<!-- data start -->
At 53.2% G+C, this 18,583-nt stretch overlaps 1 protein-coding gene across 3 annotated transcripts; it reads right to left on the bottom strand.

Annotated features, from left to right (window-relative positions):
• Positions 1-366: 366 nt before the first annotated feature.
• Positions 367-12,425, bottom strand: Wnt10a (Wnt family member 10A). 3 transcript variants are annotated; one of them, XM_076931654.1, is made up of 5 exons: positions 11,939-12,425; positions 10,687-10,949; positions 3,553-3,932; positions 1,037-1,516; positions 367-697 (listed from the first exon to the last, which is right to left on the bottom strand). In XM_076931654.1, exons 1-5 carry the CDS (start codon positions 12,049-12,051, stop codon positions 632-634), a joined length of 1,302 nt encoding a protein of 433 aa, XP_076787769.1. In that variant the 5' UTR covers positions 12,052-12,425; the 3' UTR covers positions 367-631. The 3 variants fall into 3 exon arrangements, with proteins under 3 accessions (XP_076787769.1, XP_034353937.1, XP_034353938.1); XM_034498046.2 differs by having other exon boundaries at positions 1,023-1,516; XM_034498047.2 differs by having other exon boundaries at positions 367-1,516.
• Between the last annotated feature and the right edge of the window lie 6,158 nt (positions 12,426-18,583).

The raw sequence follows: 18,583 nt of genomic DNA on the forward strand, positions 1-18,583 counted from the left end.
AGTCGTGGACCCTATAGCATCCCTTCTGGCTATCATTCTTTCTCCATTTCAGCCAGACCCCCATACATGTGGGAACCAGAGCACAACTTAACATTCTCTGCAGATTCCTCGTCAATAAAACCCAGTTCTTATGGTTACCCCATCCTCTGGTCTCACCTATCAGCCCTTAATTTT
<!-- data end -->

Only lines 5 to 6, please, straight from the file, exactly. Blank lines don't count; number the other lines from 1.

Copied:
• Between the last annotated feature and the right edge of the window lie 6,158 nt (positions 12,426-18,583).

The raw sequence follows: 18,583 nt of genomic DNA on the forward strand, positions 1-18,583 counted from the left end.